What a Concept!
When Joe Bortz was 8 years old, his father bought him a bicycle. This was no ordinary bicycle; it was a newspaper-delivery model—one with a smaller front wheel, which was necessary to accommodate a large frame-mounted basket just below the handlebars. Whether or not the bike was the elder Bortz’s idea of a subtle hint remains a mystery. Bortz never picked up a paper route, but the bike still saw plenty of use.
As a boy, Bortz was fascinated by automobiles, and he spent his afternoons riding his bike to the different dealerships in town, collecting advertising materials for the manufacturers’ current and—in some cases—upcoming models. As he grew older, the young auto enthusiast ventured farther from home, taking the bus into Chicago to see General Motors’ annual Motorama auto shows during the 1950s. It was there that Bortz first encountered the automakers’ concept cars, then called “dream cars,” and from then on he was hooked.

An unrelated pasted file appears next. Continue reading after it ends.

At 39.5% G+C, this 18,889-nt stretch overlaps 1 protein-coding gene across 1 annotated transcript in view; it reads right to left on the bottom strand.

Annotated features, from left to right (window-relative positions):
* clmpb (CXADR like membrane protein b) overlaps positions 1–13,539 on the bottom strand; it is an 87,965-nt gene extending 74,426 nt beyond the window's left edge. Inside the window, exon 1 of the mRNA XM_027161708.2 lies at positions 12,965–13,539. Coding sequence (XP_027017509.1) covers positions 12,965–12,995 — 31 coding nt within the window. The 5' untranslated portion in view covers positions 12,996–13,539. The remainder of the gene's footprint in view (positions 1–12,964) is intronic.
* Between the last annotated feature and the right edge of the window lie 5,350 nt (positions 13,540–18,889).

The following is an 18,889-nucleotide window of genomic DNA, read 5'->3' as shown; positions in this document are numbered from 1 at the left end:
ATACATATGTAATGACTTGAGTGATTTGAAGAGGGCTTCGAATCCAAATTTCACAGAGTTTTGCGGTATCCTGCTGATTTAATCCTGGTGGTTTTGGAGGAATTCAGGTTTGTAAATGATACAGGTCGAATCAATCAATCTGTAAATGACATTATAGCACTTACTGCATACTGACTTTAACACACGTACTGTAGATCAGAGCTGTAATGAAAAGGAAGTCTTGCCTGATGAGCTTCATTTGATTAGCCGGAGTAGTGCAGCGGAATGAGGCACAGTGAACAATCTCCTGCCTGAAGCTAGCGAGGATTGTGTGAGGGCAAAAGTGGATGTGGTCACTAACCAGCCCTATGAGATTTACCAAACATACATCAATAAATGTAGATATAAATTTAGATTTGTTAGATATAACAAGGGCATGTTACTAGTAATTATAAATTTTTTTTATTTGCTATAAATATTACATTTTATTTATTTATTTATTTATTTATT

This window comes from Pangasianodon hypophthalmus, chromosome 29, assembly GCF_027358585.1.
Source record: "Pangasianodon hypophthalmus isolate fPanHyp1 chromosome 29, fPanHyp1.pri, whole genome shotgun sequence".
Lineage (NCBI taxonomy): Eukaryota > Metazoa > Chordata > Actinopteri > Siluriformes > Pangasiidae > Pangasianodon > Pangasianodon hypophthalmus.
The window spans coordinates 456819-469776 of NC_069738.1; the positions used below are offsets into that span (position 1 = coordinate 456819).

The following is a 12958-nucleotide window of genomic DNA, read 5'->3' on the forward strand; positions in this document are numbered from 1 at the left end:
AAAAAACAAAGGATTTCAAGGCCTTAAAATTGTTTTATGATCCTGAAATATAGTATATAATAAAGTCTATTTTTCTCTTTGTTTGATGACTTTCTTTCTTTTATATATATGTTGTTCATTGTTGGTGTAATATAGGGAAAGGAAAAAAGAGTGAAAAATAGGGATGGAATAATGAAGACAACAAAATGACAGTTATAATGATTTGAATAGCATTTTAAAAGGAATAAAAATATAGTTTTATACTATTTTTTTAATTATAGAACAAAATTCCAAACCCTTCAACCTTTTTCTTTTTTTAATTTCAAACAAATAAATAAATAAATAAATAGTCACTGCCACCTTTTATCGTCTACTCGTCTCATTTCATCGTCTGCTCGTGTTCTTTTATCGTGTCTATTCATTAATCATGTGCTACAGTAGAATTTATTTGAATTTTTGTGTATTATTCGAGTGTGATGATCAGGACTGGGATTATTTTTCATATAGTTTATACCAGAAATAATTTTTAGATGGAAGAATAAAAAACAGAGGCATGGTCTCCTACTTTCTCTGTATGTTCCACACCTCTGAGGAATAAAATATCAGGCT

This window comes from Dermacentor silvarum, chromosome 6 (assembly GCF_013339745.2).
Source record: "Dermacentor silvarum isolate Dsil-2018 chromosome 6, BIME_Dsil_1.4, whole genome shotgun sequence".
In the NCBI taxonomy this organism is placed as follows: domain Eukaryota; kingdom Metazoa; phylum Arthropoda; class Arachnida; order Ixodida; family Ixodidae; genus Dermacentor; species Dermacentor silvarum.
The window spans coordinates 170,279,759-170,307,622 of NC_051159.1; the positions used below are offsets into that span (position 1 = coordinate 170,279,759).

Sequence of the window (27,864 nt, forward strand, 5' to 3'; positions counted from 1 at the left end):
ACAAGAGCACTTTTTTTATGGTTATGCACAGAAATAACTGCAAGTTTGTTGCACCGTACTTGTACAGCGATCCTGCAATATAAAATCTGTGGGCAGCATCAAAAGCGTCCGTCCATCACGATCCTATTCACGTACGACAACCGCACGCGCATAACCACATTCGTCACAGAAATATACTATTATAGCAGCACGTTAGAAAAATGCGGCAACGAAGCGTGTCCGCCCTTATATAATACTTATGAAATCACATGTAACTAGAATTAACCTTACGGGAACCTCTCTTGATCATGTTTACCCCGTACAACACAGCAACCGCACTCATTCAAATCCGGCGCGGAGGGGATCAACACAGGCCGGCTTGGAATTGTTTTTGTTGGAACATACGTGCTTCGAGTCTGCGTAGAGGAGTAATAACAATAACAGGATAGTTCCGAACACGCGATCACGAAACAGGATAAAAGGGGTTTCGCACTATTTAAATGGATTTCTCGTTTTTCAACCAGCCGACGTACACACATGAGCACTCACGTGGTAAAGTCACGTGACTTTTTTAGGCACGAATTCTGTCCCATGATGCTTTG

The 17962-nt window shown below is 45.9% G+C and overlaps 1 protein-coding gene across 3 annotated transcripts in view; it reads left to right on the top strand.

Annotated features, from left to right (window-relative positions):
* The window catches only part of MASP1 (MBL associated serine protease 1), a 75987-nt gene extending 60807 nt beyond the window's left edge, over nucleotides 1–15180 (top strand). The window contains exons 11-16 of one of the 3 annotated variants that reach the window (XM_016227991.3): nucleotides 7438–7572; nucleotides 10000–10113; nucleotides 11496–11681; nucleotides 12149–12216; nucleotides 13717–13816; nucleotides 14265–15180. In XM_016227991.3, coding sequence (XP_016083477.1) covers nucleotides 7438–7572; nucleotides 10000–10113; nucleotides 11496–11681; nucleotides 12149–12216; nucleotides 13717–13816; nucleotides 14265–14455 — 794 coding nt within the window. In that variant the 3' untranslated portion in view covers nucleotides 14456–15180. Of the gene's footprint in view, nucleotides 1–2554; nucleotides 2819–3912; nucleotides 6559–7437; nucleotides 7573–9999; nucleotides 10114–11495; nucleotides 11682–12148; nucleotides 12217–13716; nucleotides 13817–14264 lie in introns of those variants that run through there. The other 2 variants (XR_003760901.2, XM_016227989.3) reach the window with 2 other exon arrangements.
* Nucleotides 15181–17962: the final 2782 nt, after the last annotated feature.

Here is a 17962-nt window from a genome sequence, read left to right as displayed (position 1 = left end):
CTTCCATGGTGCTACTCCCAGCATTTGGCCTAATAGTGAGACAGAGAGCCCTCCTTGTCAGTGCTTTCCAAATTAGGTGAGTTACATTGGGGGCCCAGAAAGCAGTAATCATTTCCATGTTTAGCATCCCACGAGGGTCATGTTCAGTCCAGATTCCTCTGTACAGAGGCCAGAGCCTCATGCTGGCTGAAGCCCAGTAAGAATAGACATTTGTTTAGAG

Bortz’s career as a collector began in the early 1960s, when, as a 20-year-old, he bought what he describes as an “old car.” He doesn’t specify the make or model and perhaps that’s the point. According to the now-72-year-old, there’s an evolutionary process that occurs with all forms of collecting, and he says that in that regard, automobiles are similar to wine. “You have to find out what you like,” he says.